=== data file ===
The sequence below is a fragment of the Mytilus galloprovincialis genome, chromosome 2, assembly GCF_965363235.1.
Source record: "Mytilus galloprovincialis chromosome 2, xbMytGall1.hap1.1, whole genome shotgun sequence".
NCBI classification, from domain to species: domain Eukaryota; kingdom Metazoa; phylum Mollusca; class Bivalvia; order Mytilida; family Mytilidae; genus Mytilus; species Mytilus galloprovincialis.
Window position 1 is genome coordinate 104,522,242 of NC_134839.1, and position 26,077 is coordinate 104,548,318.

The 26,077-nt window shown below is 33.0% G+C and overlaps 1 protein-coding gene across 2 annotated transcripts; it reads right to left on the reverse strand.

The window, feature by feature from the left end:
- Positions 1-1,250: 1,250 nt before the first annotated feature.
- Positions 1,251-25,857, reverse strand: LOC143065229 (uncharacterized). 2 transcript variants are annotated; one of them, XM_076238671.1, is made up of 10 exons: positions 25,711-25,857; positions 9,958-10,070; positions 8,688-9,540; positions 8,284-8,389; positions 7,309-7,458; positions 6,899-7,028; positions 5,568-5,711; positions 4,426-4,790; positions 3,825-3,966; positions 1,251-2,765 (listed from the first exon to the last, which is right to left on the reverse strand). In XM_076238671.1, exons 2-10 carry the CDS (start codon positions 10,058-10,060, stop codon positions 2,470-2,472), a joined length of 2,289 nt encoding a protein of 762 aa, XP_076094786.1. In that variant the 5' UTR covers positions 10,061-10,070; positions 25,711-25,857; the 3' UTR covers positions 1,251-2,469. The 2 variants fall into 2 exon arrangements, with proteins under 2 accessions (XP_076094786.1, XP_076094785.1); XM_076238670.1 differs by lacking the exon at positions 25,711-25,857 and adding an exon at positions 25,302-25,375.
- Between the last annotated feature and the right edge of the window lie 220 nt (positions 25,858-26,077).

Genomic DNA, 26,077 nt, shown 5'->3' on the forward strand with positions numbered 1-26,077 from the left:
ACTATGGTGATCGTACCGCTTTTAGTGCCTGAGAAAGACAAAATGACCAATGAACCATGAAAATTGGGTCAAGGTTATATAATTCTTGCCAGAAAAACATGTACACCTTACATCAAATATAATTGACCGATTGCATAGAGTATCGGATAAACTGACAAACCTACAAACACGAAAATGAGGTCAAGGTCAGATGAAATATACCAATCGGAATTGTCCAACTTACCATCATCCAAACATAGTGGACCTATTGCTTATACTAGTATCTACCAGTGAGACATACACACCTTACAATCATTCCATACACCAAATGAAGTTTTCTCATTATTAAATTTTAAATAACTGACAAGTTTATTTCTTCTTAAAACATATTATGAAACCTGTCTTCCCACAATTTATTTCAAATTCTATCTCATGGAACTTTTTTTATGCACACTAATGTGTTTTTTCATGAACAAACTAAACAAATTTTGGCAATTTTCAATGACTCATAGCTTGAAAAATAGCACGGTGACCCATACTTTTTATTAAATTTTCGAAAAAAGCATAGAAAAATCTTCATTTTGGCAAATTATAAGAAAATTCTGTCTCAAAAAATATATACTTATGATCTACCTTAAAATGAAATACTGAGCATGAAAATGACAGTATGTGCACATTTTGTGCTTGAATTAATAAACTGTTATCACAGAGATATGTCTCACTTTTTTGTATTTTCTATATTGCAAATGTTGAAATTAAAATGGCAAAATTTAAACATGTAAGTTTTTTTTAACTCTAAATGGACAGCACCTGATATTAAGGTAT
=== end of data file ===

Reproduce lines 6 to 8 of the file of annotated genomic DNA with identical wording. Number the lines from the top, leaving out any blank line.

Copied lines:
The window, feature by feature from the left end:
- Positions 1-1,250: 1,250 nt before the first annotated feature.
- Positions 1,251-25,857, reverse strand: LOC143065229 (uncharacterized). 2 transcript variants are annotated; one of them, XM_076238671.1, is made up of 10 exons: positions 25,711-25,857; positions 9,958-10,070; positions 8,688-9,540; positions 8,284-8,389; positions 7,309-7,458; positions 6,899-7,028; positions 5,568-5,711; positions 4,426-4,790; positions 3,825-3,966; positions 1,251-2,765 (listed from the first exon to the last, which is right to left on the reverse strand). In XM_076238671.1, exons 2-10 carry the CDS (start codon positions 10,058-10,060, stop codon positions 2,470-2,472), a joined length of 2,289 nt encoding a protein of 762 aa, XP_076094786.1. In that variant the 5' UTR covers positions 10,061-10,070; positions 25,711-25,857; the 3' UTR covers positions 1,251-2,469. The 2 variants fall into 2 exon arrangements, with proteins under 2 accessions (XP_076094786.1, XP_076094785.1); XM_076238670.1 differs by lacking the exon at positions 25,711-25,857 and adding an exon at positions 25,302-25,375.